Over the last month to eight weeks, I have spent quite a bit of time talking to people. Granted, I am setting up on my own, and this does mean a lot of networking, a lot of calling potential clients and chasing leads, but I have been surprised at just how much time I have spent in conversation.
Never one to be shy anyway, I seem to always find a topic I can get stuck into with someone. What struck me though over the last few weeks, is that this is a very ‘normal’ way to do business – to trade ideas, to get to know others (before we engage in any work with them) and to generally try and make connections.
Amazing then, thought me, that so many workplaces (or maybe, so many managers) still see the office ‘chat’ as something to be frowned upon, to be discouraged. ‘Discussion’, is in many places, still directed towards the meeting room. And yet, we cannot all turn on creativity at a specific time or place – I know that if I have an idea and I don’t discuss it with someone, right then while I’m working on it, I am likely to forget what ‘eureka’ it was that struck me (ok, they may not all be eureka moments), or what made me think that I should get a second opinion.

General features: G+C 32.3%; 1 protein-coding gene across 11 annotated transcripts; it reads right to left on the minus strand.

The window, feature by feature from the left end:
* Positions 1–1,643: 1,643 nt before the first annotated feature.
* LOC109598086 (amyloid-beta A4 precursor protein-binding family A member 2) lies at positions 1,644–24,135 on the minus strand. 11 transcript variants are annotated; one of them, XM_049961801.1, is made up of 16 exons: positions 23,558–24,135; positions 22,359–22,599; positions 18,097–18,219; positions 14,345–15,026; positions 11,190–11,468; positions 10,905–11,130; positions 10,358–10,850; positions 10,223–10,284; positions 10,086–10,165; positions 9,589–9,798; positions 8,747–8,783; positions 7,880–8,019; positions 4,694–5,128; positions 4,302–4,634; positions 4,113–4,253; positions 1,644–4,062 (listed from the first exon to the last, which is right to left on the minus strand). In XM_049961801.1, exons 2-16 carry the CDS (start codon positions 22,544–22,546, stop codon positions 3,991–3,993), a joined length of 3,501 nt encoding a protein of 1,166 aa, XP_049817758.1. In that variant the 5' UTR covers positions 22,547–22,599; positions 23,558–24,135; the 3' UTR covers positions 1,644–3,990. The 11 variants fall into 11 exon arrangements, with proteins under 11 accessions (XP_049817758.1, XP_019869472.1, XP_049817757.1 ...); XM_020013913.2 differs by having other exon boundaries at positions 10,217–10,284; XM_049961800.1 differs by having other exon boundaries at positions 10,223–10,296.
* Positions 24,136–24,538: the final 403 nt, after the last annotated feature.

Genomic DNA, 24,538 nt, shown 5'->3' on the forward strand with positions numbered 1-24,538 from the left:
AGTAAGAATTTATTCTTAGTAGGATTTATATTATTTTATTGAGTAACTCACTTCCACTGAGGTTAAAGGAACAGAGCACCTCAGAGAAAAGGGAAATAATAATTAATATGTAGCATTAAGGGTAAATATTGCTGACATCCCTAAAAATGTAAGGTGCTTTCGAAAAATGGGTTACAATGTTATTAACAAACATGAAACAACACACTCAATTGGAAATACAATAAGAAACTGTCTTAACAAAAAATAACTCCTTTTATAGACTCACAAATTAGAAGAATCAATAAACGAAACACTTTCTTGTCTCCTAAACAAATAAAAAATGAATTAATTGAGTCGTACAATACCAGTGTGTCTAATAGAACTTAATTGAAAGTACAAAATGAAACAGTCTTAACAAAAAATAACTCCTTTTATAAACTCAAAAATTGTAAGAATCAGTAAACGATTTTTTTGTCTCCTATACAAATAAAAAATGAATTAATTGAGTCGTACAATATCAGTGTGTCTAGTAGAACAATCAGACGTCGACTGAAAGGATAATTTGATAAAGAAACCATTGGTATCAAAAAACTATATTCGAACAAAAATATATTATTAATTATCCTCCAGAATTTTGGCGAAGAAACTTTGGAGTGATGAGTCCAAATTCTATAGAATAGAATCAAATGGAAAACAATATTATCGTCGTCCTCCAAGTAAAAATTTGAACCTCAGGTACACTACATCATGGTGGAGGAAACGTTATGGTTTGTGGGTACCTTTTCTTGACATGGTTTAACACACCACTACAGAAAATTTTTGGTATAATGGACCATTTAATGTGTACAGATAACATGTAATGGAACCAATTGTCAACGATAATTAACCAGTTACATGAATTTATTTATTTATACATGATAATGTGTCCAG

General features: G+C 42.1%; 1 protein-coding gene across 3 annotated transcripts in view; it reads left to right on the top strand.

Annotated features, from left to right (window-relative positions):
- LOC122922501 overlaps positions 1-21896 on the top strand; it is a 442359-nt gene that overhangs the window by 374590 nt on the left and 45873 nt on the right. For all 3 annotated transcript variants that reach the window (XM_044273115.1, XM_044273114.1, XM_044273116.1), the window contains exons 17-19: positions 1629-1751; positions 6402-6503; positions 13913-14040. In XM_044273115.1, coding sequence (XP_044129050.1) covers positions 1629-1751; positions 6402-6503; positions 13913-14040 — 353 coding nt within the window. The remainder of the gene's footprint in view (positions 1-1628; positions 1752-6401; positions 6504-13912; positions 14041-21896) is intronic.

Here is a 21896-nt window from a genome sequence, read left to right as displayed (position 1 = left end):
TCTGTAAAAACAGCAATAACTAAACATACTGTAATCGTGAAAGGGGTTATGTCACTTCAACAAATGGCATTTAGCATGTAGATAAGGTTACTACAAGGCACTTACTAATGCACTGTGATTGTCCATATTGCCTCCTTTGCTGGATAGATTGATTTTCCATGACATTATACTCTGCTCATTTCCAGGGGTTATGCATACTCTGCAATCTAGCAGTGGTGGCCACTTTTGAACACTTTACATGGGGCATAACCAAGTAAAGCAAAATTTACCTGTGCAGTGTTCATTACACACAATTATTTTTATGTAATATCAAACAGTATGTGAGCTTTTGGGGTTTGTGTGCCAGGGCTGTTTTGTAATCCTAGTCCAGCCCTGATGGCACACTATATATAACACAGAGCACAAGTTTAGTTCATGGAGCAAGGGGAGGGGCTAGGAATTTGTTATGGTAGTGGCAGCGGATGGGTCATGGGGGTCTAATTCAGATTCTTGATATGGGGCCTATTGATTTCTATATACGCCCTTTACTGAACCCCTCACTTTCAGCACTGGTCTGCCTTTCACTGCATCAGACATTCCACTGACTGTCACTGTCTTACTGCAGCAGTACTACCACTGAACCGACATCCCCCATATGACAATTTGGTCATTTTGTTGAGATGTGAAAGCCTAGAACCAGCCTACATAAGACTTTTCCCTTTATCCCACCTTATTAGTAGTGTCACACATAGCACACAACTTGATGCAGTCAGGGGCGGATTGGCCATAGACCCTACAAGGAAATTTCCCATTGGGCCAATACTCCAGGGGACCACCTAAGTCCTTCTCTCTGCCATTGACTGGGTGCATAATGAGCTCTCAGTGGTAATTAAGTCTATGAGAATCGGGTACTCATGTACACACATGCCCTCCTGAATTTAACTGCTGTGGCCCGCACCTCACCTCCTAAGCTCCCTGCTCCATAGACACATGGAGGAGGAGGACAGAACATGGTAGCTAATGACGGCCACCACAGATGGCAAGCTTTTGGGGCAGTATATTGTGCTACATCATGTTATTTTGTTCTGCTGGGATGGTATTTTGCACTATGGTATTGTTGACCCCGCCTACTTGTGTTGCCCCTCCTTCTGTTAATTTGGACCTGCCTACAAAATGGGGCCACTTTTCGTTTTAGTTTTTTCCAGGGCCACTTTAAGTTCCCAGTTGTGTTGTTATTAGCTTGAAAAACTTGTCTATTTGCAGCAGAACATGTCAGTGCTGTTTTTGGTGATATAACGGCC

Why then, don’t we encourage more talking in the workplace? More sharing of ideas and more debate about what is or could be working, what could be a new product, a new approach?
Encouraging Socialisation in the workplace – building relationships, sharing information, talking to each other (virtually or physically), building a community – should be an essential requirement for every organisation. It can actually have a positive impact on productivity (See; Dr. Alex Pentland, at MIT, or TN Bauer, M Handzic etc) and creativity, so why is the humble conversation disregarded by so many in the work environment? If I knew the answer, maybe that would be my million pound start up solution! Unfortunately I shall just make do (for now) with using my work to help encourage people to talk to each other, to learn to understand each other and to share, share, share, information and ideas. Thereby creating a ‘buzz’ in the work environment and helping to increase creativity and make offices a friendlier place.